Taking a Compass Bearing is an essential navigation skill. A Compass Bearing is the direction of travel from A to B, expressed in degrees. We use degrees rather the traditional cardinal points (North, South, East and West) as its more accurate, especially over longer distances. There are 360 degrees in a circle. North is 0 or 360 degrees, South is 180, West is 90 and East is 270.

# Taking a Compass Bearing

There are three steps to take a bearing. This is sometimes referred to as the Silva 1-2-3 method after the Silva brand of compass. In this guide, we’re going to look at the Purple Mountains in Kerry (OSI Map 78).

## Step 1 – Position the compass along the line of travel

Identify your two points A (where I am) and B (where I’m going) on the map (hint know your grid references).

Place the compass along the line of travel. You can use either the edge of the compass or the inner black line. Make sure the directional arrow is pointing in the direction of travel

## Step 2 – Turn the Dial

Turn the dial of the compass so the lines inside the housing are aligned with the vertical grid lines. The red arrow inside the dial is now pointing to the top of the map (Grid North) and the black lines site on top or parallel with the blue lines.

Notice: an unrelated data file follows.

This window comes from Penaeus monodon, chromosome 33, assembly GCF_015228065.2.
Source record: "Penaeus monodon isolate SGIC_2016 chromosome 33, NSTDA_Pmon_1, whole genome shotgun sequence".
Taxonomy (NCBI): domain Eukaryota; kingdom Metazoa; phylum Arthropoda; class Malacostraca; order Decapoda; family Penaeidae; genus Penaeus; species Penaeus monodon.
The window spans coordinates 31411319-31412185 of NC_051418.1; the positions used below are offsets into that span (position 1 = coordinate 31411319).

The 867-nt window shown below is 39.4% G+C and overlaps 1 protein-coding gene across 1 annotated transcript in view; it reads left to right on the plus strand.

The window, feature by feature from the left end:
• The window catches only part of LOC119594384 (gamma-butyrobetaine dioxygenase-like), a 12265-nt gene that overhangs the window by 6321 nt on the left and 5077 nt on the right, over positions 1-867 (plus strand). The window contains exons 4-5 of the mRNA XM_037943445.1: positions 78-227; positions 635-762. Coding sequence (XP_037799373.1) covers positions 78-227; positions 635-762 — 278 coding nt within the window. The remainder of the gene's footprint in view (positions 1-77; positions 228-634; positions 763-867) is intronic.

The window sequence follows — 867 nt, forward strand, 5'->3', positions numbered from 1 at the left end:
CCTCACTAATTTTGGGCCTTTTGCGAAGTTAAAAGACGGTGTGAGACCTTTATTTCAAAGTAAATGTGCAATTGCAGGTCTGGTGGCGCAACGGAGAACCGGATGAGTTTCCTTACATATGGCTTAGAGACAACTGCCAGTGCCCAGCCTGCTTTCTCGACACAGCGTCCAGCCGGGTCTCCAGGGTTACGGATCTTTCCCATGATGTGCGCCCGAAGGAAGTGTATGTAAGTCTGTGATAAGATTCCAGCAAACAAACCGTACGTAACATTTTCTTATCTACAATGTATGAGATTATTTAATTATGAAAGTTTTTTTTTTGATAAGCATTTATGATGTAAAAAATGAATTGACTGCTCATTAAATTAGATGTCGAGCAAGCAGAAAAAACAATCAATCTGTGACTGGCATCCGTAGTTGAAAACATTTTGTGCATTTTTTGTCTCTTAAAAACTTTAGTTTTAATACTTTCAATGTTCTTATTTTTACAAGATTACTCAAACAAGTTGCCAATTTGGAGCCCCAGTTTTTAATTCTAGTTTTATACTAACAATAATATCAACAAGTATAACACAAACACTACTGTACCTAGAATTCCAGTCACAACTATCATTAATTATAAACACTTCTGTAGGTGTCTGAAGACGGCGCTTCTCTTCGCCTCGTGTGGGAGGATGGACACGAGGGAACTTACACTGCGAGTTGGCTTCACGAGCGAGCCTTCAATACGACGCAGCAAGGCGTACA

The number just below the directional arrow is your bearing. In our example, it’s 52 degrees. You’ll need to adjust for magnetic variation. In our example, we have a variation of 4 degrees making an updated bearing of 56 (we’ll discuss why and how we adjust for this in our next tutorial).

## Step 3 – Go!

Once you have you’re bearing, it’s time to get moving. (In the below examples we’re using a bearing of 48 degrees).

Place the compass flat on your hand near your belly button your belly button with the directional arrow pointing away from you (make sure there are no metal objects close to it that might affect the reading).

Turn your entire body so the two red arrows are lined up. I’ve always liked the mnemonic “Put Red Fred in His Red Bed”. You are now facing the correct direction.

Do this until you reach point B. You use timing, pacing and feature recognition to know you’ve arrived at point B. We’ll discuss these skills and others soon.

Here are some other links to check out

How to use a Map and Compass – Ordnance Survey Ireland

The Compass & Taking a Bearing – Mountaineering Ireland/Star Outdoors

Silva 1-2-3 System – Silva

For more guides on map and compass skills, check out the rest of our Navigation 101 series. Let us know in the comments if we missed anything.